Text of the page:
The Christian will face Shame
In John Bunyan’s classic allegory, The Pilgrim’s Progress, Faithful recalls his confrontation with Shame.
“Say! I didn’t know what to say at first. He cornered me on so much that my blood rushed to my face. Shame even brought this up to me and had almost beat me up with it. But at last I began to consider that that which is highly esteemed among Men, is held in abomination with God. And I thought again, Shame tells me what men are, but it tells me nothing of what God or the Word of God is. And I thought moreover, that at the day of doom, we shall not be doomed to death or life according to the hectoring spirits of the world, but according to the Wisdom and Law of the Highest.
“Therefore I thought that what God says is best, is best, though all the men in the world are against it. Seeing then that God prefers his Religion, seeing God prefers a tender Conscience, seeing that those who make themselves Fools for the Kingdom of Heaven are wisest, and that the poor man who loves Christ is richer than the greatest man in the world that hates him, I say, ‘Shame depart, you are an enemy to my Salvation. Shall I entertain you against my Sovereign Lord? How would I look him in the face at his coming? If I am ashamed of his ways and Servants, how can I expect the blessing?’
“But indeed this Shame was a bold villain, I could scarcely shake his presence. He would be haunting of me and continually whispering me in the ear with something or another of the losses that come with choosing Religion. But at last I told him, it was a vain attempt to go further in this business of discouraging me. The things he disdained were the things I see the most glory in. And so, at last, I got past this persistent one. And when I had shaken him off, then I began to sing:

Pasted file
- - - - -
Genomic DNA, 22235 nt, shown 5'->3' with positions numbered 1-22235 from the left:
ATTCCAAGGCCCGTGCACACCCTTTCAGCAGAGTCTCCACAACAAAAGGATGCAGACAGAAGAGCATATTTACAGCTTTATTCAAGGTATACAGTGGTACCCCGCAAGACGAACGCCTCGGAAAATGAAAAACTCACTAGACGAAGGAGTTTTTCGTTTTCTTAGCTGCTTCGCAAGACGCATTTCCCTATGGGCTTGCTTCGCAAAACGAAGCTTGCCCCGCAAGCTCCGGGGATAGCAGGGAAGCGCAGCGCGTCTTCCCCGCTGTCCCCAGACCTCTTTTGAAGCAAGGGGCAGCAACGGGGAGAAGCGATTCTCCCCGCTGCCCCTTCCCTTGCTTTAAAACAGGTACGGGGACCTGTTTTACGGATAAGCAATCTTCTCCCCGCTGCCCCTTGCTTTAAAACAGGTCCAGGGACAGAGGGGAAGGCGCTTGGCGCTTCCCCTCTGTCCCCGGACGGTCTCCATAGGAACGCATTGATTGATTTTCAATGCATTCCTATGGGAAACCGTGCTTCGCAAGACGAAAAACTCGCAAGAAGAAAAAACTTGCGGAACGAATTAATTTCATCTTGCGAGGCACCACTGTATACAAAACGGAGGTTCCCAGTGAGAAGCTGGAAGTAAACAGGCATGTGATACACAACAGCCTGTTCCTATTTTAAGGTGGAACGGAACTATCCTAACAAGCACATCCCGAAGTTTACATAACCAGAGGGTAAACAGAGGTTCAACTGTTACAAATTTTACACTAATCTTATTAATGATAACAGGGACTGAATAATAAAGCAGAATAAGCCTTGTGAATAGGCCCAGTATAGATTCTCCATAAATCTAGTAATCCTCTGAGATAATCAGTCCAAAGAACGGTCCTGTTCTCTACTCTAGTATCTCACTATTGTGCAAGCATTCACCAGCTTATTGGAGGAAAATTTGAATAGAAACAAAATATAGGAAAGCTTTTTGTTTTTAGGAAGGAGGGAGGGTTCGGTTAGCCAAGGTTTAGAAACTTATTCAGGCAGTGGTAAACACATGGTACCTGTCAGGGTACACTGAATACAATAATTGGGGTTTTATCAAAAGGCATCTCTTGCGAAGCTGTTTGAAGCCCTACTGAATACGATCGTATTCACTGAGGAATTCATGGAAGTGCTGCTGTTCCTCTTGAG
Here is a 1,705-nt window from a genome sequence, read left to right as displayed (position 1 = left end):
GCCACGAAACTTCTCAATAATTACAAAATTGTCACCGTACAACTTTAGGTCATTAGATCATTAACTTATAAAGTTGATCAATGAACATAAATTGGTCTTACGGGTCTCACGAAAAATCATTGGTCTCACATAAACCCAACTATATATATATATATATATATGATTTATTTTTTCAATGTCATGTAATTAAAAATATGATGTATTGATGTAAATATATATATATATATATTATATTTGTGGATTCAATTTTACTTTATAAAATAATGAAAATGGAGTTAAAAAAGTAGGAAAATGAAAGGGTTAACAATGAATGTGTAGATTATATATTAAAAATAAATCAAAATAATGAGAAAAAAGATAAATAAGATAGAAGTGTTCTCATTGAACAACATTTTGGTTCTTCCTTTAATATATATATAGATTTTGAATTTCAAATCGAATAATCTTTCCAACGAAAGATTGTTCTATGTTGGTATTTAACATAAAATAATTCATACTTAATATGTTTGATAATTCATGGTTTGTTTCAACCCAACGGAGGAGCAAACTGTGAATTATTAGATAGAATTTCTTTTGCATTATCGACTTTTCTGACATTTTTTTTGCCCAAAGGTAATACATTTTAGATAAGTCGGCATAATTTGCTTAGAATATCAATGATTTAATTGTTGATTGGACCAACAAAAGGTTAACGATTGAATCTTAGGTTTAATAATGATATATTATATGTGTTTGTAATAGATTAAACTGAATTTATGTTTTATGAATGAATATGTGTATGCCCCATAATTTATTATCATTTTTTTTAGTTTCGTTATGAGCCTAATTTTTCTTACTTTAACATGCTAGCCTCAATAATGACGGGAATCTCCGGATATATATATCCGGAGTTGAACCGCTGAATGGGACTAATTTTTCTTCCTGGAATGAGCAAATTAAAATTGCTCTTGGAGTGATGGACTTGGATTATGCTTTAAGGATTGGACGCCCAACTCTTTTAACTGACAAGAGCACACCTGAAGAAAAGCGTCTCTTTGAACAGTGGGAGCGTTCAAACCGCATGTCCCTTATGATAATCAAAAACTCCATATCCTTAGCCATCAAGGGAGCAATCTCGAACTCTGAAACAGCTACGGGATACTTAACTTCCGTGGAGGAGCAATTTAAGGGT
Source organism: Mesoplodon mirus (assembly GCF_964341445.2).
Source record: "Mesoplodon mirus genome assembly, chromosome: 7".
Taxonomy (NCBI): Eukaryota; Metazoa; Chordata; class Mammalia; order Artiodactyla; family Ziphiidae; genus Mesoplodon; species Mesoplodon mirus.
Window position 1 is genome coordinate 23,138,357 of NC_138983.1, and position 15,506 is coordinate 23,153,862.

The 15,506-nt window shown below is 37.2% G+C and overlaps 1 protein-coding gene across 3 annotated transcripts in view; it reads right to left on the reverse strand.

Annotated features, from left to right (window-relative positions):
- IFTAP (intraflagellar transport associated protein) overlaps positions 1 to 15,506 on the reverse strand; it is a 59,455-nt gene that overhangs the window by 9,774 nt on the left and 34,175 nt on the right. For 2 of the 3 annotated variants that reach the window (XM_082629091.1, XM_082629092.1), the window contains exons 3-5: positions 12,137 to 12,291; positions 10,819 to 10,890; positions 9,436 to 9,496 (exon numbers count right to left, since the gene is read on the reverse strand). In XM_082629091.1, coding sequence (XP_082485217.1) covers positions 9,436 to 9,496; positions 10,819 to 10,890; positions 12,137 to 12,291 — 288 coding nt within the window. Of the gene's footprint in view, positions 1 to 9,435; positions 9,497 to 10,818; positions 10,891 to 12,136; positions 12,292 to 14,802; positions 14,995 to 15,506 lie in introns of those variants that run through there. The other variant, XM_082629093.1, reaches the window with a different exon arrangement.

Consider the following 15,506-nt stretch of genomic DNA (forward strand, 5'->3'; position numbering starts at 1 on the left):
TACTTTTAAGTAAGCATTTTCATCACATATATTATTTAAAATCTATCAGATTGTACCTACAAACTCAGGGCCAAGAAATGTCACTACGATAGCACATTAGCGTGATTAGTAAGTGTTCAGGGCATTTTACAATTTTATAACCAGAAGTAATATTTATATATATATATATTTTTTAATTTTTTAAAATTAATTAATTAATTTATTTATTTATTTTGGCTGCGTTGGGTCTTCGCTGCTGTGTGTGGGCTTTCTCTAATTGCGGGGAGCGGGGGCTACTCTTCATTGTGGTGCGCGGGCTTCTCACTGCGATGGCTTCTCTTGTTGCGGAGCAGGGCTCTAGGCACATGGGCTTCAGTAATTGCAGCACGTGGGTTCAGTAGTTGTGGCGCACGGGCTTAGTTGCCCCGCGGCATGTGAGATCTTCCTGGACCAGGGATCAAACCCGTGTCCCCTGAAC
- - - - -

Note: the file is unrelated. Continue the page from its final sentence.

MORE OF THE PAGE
“’The trials that those men do meet withal,
That are obedient to the Heavenly call,
Are manifold, and suited to the flesh,
And come, and come, and come again afresh;
That now, or some time else, we by them may
Be taken, overcome, and cast away.
Oh, let the Pilgrims, let the Pilgrims then,
Be vigilant, and quit themselves like men.’”
Shame tempts the Christian to think he’s a fool for what he believes. Most people in this world think he’s a fool. The rich and powerful think he’s a fool. The scientists think he’s a fool. But what does God say?
For the word of the cross is folly to those who are perishing, but to us who are being saved it is the power of God. For it is written,
“I will destroy the wisdom of the wise,
and the discernment of the discerning I will thwart.”
Where is the one who is wise? Where is the scribe? Where is the debater of this age? Has not God made foolish the wisdom of the world? For since, in the wisdom of God, the world did not know God through wisdom, it pleased God through the folly of what we preach to save those who believe. For Jews demand signs and Greeks seek wisdom, but we preach Christ crucified, a stumbling block to Jews and folly to Gentiles, but to those who are called, both Jews and Greeks, Christ the power of God and the wisdom of God. For the foolishness of God is wiser than men, and the weakness of God is stronger than men.
For consider your calling, brothers: not many of you were wise according to worldly standards, not many were powerful, not many were of noble birth. But God chose what is foolish in the world to shame the wise; God chose what is weak in the world to shame the strong; God chose what is low and despised in the world, even things that are not, to bring to nothing things that are, so that no human being might boast in the presence of God. And because of him you are in Christ Jesus, who became to us wisdom from God, righteousness and sanctification and redemption, so that, as it is written, “Let the one who boasts, boast in the Lord.” (1 Corinthians 1:18-31)
The world has one standard. God has another. And what does it profit a man to gain the whole world and forfeit his soul? (Mk 8:36). When the end comes, we will not stand in judgment before the world. The world will stand in judgment before God.
I’d rather be a fool facing the world’s shame than wise according to worldly standards (1Co 1:26).
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